To actually read books, tap the All eBooks button or select from a genre on the main menu of the app; from there you can choose what you want to read.
Page layout can be viewed in either portrait or horizontal modes; however, this does not appear to affect the size of the text. You also can't pinch and pull to zoom in and out like with a Web page. However, you can adjust text size using the Settings key, which also lets you adjust things like font, line spacing, margins, the gesture you use to swipe from one page to the next, and the color scheme that's easiest on your eyes in either high-light and low-light environments. There are really a lot of options to accommodate comfort.
Back on the reader screen, tapping the page will give you a list of other controls. A scroll bar at the top lets you flip through hundreds of pages at a time, a Find button will search the whole text for a given word, and a Contents button lets you select a start page by chapter. Dragging your finger on a page can select a line of text, and from there you can look up a word in the dictionary, on Google or in Wikipedia, or just highlight it for reference.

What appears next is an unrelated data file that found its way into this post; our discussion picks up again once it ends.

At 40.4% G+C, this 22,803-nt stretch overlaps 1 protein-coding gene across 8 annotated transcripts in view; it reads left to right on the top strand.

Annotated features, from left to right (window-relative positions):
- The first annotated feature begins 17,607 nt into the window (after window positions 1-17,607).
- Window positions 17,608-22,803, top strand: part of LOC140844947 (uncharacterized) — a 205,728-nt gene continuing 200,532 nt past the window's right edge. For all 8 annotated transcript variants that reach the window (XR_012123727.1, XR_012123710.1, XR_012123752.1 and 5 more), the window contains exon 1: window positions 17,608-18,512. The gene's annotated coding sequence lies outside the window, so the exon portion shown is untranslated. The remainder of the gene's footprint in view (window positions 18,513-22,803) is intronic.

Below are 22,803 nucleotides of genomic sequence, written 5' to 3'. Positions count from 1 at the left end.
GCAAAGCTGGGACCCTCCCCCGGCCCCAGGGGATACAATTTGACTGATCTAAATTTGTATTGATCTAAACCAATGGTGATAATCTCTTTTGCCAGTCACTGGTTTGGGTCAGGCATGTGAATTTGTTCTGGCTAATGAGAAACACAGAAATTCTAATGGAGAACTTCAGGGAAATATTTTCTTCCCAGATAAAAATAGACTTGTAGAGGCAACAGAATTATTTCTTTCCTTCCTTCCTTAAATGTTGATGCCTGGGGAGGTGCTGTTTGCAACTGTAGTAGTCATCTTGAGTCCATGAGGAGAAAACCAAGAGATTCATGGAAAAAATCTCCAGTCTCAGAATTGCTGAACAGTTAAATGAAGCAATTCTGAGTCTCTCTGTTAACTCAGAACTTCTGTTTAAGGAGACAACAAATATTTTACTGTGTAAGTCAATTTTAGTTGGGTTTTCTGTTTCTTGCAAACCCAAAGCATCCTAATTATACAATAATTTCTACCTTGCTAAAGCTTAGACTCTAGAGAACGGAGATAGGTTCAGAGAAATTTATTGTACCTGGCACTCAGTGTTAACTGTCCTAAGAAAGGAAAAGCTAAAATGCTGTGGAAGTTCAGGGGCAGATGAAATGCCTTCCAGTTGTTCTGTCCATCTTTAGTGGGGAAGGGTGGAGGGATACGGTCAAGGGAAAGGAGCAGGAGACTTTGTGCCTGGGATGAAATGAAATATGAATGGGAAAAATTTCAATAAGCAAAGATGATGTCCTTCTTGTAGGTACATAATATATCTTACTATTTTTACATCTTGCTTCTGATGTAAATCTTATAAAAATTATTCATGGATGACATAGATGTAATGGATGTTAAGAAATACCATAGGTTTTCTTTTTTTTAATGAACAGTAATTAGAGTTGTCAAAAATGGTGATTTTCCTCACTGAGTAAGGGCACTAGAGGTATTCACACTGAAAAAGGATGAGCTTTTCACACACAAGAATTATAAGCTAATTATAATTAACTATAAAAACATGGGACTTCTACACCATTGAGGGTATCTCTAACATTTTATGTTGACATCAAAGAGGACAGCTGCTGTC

This e-reader app is not going to change my reading habits -- I still prefer the feel of real books, and I won't soon stop visiting a physical bookstore, where I can thumb through anything that looks interesting and run across stuff I'd never even considered before. I also can't quite imagine reading off a little, backlit iPhone screen for two hours straight, custom color scheme or otherwise.
Still, Barnes & Noble has done a solid job with its reader, the control options it gives you, and the system for finding and buying e-books. If you happen to like e-books, you might want to look into Plastic Logic's upcoming full-sized e-reader as your standard, long-sit reader. But if that's the way you go, you should probably also have the iPhone app -- you can share books between the devices, and you won't have to lug around the big reader everywhere you go in order to sneak in 10 or 15 minutes of reading.